Bhutto's Pakistan Peoples Party, led by her widower, Asif Ali Zardari, will likely lead the coalition after they appeared to win the most seats.
Zardari would be supported in a coalition by Sharif's Pakistan Muslim League-N party, a spokesman for the latter said.
Not seeking cabinet positions
The spokesman said that the reinstating of judges and removal of constitutional amendments made by Pervez Musharraf, Pakistan's president, would be a priority for the coalition.
However, the PPP may not insist on the reinstatement of the judges, having previously said that parliament should rule on the issue.
It has also not ruled out working with Musharraf.
Zardari said on Wednesday that he would welcome the small pro-Musharraf Muttahida Qaumi Movement joining a coalition government.
Speaking at a news conference in Islamabad, he said: "I want to make a government along with the MQM."
A new government is expected to be formed by mid-March but it already faces considerable challenges, such as inflation and continued fighting with tribal pro-Taliban and al-Qaeda forces.
The government will also have to decide on the fate of Musharraf.
The president could remain in place - with limited powers - if the opposition fails to gather the two-thirds majority needed for his impeachment.
When asked by The Wall Street Journal whether he would resign or retire, Musharraf said: "No, not yet. We have to move forward in a way that we bring about a stable democratic government to Pakistan."
Rashid Qureshi, the president's spokesman, said on Tuesday that Musharraf does not intend to resign, rather he wanted to work with the new government and see out his term, which expires in 2012.
Public support for the president fell after he suspended the constitution and imprisoned members of the judiciary and opposition in 2007.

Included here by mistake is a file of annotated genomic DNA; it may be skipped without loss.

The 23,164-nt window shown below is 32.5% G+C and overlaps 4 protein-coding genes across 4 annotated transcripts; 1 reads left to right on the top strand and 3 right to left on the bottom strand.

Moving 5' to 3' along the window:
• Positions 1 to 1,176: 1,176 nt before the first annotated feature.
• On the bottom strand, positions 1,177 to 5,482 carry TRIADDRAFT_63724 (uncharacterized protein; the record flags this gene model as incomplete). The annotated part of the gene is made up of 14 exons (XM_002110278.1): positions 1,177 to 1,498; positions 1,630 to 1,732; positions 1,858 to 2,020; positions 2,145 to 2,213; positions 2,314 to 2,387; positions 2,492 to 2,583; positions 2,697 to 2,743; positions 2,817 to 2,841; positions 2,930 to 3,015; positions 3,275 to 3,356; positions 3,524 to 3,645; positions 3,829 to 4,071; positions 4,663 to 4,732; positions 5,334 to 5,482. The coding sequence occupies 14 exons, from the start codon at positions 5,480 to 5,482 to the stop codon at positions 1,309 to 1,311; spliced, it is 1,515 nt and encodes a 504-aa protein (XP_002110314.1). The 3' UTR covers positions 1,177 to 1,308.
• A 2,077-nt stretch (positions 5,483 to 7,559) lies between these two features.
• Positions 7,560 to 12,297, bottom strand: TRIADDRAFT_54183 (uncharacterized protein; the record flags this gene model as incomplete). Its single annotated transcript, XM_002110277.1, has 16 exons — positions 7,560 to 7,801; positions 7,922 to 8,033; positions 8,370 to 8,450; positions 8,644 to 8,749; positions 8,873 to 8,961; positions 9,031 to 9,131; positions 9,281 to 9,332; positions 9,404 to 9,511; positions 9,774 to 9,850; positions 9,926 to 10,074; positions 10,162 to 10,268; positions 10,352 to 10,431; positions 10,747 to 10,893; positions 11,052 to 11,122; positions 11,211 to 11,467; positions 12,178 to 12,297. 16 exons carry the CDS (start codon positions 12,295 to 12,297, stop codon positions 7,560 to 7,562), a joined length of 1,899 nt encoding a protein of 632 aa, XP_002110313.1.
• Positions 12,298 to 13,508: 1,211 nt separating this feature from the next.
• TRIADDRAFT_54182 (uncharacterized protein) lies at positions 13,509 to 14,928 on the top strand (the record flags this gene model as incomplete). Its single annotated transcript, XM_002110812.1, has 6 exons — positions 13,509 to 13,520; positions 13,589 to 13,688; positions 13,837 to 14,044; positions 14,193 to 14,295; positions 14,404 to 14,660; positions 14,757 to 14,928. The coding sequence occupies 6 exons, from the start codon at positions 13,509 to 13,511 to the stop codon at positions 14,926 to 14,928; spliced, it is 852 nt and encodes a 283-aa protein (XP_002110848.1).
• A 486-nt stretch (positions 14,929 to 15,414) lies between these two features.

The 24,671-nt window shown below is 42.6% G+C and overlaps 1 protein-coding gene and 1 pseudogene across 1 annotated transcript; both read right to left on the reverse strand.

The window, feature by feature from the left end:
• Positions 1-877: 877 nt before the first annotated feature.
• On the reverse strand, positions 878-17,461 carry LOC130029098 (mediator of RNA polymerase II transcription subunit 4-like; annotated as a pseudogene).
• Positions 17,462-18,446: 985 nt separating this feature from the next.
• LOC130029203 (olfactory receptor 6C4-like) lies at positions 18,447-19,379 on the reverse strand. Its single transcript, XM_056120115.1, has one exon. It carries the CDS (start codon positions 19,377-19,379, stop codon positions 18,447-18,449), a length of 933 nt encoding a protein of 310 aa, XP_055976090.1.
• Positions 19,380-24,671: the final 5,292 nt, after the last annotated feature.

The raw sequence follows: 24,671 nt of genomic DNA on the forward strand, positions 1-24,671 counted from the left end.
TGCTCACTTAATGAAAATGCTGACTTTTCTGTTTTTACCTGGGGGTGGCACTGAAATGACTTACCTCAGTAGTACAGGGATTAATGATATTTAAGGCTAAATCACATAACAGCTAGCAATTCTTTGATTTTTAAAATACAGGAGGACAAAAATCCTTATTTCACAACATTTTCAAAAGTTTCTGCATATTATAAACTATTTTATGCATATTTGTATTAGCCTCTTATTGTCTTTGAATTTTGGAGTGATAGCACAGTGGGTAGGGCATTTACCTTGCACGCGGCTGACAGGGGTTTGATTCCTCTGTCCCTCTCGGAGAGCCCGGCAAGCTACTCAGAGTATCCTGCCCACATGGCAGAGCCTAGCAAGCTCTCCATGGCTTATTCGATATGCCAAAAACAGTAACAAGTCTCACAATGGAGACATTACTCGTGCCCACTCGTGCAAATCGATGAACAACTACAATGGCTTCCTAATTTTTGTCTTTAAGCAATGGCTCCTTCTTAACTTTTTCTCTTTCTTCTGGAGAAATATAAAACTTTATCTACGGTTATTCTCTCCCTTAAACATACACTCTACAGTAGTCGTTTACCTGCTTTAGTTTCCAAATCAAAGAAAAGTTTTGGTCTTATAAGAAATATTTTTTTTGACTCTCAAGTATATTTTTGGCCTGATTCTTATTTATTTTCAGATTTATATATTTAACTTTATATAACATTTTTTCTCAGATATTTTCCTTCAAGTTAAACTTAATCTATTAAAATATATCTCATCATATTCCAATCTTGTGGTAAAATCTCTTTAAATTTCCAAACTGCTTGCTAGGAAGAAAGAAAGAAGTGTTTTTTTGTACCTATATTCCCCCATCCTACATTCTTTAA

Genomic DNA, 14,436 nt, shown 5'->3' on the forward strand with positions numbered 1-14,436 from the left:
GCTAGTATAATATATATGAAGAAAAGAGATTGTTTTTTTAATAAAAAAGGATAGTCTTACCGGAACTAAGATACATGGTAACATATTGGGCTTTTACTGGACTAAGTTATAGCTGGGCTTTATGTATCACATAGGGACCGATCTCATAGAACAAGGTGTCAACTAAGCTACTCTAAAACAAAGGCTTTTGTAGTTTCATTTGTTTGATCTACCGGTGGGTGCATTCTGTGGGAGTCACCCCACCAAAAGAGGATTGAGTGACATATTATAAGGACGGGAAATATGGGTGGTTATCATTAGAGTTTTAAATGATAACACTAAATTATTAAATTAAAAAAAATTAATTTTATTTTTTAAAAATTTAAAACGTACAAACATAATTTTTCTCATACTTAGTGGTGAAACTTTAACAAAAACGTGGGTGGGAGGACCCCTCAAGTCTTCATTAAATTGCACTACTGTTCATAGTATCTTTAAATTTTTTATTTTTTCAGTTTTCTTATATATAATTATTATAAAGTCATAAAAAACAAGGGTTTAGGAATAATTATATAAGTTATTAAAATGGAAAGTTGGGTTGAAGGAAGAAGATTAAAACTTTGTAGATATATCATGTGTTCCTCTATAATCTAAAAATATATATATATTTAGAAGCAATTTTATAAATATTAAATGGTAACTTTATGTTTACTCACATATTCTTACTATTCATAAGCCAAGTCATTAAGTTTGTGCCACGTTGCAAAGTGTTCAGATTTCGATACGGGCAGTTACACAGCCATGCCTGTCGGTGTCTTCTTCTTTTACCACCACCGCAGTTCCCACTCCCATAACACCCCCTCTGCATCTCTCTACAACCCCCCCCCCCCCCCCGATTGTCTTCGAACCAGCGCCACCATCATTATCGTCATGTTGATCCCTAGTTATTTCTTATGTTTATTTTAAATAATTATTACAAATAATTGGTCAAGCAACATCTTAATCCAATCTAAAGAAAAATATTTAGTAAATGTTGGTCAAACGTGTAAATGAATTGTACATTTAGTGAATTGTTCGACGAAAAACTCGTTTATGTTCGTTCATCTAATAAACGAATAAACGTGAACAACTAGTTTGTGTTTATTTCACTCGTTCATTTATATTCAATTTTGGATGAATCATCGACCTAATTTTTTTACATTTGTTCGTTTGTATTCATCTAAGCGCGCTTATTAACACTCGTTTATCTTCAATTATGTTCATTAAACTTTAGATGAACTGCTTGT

Sharif, who has already called on the president to resign, said on Wednesday: "I think Musharraf should understand that the situation is out of his control."
Meanwhile, the leader of a dissident group of lawyers said in Lahore that street demonstrations in the capital Islamabad would take place unless judges dismissed by Musharraf last year were reinstated by March 9.
That is the same date that Musharraf cracked down on the judiciary in 2007.
Aitzaz Ahsan, president of the Pakistan supreme court bar association, said: "If parliament thinks they are going to ignore it, the lawyers of Pakistan are not going to ignore it... We will march on Islamabad from all directions."
'No level playing field'
Meanwhile, international monitors have said that the run-up to the Pakistan elections favoured Musharraf's allies but the polling day was basically fair, enabling his critics to win.
"A level playing field was not provided for the campaign," Michael Gahler, chief of the EU monitoring mission, said.
Slanted state media coverage, restrictions on staging public rallies, and the arrest of hundreds of political activists were among the conditions benefiting the ruling party, Gahler said on Wednesday.
"But on election day, voting on the whole was assessed as positive," he said.